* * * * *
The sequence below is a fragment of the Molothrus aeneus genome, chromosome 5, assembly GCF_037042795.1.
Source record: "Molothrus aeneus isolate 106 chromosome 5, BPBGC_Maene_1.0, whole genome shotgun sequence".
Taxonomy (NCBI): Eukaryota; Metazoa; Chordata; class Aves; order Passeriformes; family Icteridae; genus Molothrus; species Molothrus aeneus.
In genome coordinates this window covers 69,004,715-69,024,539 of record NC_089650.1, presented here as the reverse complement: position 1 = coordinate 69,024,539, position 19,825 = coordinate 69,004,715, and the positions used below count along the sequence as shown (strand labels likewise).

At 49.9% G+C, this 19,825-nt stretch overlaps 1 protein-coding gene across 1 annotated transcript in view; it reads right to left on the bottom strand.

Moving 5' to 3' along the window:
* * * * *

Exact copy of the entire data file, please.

The sequence below is a fragment of the Molothrus aeneus genome, chromosome 5, assembly GCF_037042795.1.
Source record: "Molothrus aeneus isolate 106 chromosome 5, BPBGC_Maene_1.0, whole genome shotgun sequence".
Taxonomy (NCBI): Eukaryota; Metazoa; Chordata; class Aves; order Passeriformes; family Icteridae; genus Molothrus; species Molothrus aeneus.
In genome coordinates this window covers 69,004,715-69,024,539 of record NC_089650.1, presented here as the reverse complement: position 1 = coordinate 69,024,539, position 19,825 = coordinate 69,004,715, and the positions used below count along the sequence as shown (strand labels likewise).

At 49.9% G+C, this 19,825-nt stretch overlaps 1 protein-coding gene across 1 annotated transcript in view; it reads right to left on the bottom strand.

Moving 5' to 3' along the window: